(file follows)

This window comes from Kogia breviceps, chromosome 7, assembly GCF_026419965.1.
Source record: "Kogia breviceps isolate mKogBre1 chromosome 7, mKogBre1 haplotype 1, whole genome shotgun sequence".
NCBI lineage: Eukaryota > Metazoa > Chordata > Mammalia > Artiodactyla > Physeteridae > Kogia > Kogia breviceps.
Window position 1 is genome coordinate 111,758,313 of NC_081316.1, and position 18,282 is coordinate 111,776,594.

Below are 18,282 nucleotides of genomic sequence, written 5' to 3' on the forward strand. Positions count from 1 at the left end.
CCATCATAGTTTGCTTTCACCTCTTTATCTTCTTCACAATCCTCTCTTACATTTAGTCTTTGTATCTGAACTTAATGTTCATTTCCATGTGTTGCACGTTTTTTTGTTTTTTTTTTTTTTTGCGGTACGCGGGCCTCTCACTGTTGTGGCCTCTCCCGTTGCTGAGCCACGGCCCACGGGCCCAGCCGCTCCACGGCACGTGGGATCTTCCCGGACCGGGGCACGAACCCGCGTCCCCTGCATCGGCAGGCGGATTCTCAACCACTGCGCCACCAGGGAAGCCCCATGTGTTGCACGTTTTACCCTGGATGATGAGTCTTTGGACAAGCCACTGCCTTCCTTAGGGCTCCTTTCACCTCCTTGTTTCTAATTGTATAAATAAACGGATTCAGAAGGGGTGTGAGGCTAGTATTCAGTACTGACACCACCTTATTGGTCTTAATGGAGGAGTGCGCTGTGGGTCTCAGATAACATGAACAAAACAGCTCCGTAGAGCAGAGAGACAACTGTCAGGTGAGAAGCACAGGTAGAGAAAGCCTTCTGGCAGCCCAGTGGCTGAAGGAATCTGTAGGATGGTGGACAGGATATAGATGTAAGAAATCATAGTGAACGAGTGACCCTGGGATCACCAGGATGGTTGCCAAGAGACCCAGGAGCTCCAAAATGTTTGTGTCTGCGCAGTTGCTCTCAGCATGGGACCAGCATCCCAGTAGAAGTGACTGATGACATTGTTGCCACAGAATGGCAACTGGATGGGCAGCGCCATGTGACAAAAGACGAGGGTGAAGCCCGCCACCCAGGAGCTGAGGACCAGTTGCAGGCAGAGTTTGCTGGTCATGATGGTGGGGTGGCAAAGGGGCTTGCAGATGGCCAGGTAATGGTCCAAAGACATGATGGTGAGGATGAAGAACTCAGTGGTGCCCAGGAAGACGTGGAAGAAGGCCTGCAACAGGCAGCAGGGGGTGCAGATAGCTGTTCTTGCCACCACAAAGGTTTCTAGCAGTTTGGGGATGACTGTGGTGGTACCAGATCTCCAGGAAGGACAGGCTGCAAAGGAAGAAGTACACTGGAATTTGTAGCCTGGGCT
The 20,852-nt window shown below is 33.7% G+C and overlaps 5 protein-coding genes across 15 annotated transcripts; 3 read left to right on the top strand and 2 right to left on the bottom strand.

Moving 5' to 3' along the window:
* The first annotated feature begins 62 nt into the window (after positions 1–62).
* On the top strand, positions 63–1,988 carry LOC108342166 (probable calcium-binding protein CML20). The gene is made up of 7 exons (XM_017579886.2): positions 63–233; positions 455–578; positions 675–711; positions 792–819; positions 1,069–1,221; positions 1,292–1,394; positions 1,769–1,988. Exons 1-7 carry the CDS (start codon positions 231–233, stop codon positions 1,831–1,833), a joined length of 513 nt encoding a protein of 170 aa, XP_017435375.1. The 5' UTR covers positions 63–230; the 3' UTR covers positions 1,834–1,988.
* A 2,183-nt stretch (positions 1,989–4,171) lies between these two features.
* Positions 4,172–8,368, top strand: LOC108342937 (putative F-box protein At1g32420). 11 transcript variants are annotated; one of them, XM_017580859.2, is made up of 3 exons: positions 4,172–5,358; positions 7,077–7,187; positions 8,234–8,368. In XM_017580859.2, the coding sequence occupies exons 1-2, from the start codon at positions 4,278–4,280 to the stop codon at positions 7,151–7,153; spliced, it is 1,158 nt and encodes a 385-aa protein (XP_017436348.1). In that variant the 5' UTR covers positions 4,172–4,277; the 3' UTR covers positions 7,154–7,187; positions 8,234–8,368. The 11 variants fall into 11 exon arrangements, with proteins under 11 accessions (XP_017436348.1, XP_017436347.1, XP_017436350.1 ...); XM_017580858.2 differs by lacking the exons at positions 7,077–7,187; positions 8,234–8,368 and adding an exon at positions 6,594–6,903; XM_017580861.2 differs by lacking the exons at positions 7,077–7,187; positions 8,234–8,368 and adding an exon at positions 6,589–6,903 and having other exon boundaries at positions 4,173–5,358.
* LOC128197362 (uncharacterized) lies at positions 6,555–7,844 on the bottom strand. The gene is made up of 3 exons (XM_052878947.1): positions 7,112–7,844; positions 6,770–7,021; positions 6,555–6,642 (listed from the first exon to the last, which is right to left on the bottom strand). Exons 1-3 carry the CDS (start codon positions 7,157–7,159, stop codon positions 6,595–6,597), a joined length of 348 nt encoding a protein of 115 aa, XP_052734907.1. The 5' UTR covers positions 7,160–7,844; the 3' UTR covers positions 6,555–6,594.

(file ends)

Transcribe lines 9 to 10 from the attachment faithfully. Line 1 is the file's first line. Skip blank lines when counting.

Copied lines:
* The first annotated feature begins 62 nt into the window (after positions 1–62).
* On the top strand, positions 63–1,988 carry LOC108342166 (probable calcium-binding protein CML20). The gene is made up of 7 exons (XM_017579886.2): positions 63–233; positions 455–578; positions 675–711; positions 792–819; positions 1,069–1,221; positions 1,292–1,394; positions 1,769–1,988. Exons 1-7 carry the CDS (start codon positions 231–233, stop codon positions 1,831–1,833), a joined length of 513 nt encoding a protein of 170 aa, XP_017435375.1. The 5' UTR covers positions 63–230; the 3' UTR covers positions 1,834–1,988.